Sunday, December 4, 2011

Jon M. Hunstman Jr., who?


When I say huntsman, you say … cricket… We have heard a great deal about the leading Republican candidates like Perry, Romney, Bachmann, Gingrich, Cain, etc. (in no particular order) but we have not heard much about former Governor of Utah, Jon M. Huntsman Jr. Why exactly haven’t we heard of him? Jim Rutenberg of the New York Times gives us a simple answer: Money. Unfortunately for Mr. Huntsman, it takes a lot of money to keep up with this political process, all of which he doesn’t have. What he does have though is the drive to go door to door in seek of votes and this just in… some help from his billionaire industrialist father.

Rutenberg writes that we are beginning to see Huntsman in a newly released commercial which states “no one has shown up we can trust as conservative.” And then proceeds to answer with, “the presidential candidate they are searching for, is Jon M. Huntsman Jr. The commercial apparently isn’t being financed by Huntsman’s campaign but rather a group called Our Destiny PAC. Remember I discussed PAC’s in earlier posts? Well, if not, it’s still there so feel free to take a look!

Our Destiny PAC is a group that (financed by none other than his billionaire father) has most definitely given Huntsman a good pull up because he was beginning to flunk. This must be really hard for a man who had previously said that any credible campaign has to be able to raise its own money. Well Mr. Huntsman, what do you have to say about that now? I guess it is important that our candidates take a step back and refrain from some of the things they say. It is possible to speak TOO soon.

Rutenberg writes “Since the Our Destiny advertisements began running two weeks ago, officials at the PAC noted that the candidate’s poll numbers had crept up into the double digits. He remains far behind Mitt Romney, and now Newt Gingrich. But he seems to be picking up some support from voters abandoning Gov. Rick Perry and Herman Cain after their recent stumbles, and those who are now presumably seeking a new candidate given Mr. Cain’s campaign suspension.” Although this may be true, it is said that those close to Huntsman have said that he doesn’t want things to be handed to him as a result of his father’s wealth. That is most definitely respectable because ”when asked during an interview on Thursday night if he would call for more help from his father, Mr. Huntsman said: “We don’t operate that way. We’re all pretty pragmatic in my family. We might help a little, but the marketplace ultimately is the greatest judge of whether or not you’ve got the winning formula.”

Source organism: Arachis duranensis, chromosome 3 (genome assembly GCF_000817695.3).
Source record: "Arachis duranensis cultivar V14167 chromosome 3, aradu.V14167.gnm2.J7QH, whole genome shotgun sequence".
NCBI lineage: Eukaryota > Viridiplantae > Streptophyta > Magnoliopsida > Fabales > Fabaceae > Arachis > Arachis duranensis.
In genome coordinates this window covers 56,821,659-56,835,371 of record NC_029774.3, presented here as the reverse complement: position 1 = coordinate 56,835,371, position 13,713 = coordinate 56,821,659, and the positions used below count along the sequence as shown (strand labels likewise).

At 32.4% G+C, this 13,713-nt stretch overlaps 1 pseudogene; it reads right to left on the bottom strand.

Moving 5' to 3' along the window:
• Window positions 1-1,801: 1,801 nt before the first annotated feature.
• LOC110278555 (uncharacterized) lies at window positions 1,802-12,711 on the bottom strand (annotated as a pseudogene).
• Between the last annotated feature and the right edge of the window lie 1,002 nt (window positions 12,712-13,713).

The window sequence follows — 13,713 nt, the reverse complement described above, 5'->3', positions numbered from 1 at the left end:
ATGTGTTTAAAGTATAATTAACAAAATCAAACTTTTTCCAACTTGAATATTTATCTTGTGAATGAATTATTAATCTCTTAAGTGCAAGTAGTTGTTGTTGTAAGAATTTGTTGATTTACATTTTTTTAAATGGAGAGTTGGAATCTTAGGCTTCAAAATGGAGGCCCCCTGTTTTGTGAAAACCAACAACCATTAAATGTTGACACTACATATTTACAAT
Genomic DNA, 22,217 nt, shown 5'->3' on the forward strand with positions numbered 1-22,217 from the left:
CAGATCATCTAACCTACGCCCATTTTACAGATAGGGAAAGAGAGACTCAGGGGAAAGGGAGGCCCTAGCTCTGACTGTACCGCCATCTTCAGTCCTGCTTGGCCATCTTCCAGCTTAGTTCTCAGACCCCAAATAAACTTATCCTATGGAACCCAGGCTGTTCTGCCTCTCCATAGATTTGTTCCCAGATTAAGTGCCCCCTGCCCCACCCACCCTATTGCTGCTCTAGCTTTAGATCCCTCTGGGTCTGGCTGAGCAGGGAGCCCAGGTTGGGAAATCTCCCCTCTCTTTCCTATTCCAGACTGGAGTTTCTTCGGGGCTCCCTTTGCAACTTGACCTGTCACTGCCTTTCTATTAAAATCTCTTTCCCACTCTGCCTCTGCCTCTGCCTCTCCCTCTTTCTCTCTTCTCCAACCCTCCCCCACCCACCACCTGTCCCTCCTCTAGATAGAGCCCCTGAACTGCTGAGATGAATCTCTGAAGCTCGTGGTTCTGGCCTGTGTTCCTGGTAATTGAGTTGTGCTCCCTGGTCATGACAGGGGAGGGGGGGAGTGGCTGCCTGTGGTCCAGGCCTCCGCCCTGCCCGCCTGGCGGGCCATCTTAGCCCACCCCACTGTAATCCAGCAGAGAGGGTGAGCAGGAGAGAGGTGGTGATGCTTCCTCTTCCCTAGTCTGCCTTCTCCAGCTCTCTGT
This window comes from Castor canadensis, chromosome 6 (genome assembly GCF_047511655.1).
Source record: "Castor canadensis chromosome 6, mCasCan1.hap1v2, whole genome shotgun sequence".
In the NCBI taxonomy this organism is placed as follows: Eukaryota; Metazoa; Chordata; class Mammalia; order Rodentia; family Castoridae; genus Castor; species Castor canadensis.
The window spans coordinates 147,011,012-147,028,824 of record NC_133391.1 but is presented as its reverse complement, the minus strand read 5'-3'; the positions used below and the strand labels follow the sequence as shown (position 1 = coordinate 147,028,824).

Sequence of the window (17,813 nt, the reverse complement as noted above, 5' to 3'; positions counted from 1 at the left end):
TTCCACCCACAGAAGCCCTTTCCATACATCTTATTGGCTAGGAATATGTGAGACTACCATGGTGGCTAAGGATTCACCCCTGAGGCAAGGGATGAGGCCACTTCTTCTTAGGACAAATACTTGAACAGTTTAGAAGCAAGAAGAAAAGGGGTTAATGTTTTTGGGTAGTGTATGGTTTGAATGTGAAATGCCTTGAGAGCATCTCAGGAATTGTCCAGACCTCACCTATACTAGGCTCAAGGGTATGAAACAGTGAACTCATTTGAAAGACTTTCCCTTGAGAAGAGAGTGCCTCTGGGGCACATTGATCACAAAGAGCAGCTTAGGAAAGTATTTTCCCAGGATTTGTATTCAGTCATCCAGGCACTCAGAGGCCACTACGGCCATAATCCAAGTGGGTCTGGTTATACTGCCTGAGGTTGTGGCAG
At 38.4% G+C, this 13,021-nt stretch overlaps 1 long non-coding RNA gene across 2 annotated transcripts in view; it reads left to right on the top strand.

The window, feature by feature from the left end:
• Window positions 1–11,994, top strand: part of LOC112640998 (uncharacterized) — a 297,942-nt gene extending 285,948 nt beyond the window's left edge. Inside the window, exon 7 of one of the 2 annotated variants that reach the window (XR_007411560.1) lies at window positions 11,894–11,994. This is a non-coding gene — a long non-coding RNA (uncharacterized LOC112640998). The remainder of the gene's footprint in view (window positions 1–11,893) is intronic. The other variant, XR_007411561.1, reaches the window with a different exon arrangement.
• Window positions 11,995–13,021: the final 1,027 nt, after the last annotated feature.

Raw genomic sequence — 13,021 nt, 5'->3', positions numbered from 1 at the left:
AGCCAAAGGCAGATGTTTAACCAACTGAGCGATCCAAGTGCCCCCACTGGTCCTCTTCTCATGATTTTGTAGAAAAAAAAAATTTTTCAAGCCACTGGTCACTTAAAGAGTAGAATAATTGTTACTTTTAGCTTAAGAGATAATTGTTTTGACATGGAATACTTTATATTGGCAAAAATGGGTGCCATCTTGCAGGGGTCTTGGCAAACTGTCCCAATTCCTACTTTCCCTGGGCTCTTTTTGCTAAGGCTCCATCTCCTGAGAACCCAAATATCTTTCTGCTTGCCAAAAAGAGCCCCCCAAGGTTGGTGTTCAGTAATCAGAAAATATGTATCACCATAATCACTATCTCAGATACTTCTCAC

It’s clear that Huntsman wants to take the election head on strictly based on his credentials, rather than money. “Mr. Huntsman said that for now he intended to continue with his almost exclusively face-to-face campaign here. His campaign reports that he has made 114 visits to town-hall-style meetings and house parties, where groups of two dozen or so Republicans, independents and sometimes even Democrats come to hear him speak. While others have been able to gain free publicity on cable news, Mr. Huntsman does not have the bombast or the poll numbers to draw the sort of media attention that others like Mr. Cain and Mr. Gingrich have received.” (Rutenberg).  

Mr. Huntsman specifically said, “While it may not manifest itself immediately in polls today, I think come Jan. 10, the work on the ground — and at least being recognized as the candidate willing to put in some sweat equity — will pay off,” Mr. Huntsman said. Although this could all be just a political show he’s putting on for us, I think there’s a great amount of integrity and willingness coming from this man. He’s not the ordinary candidate that’s strung up on money because he’s more interested in what’s important; the people.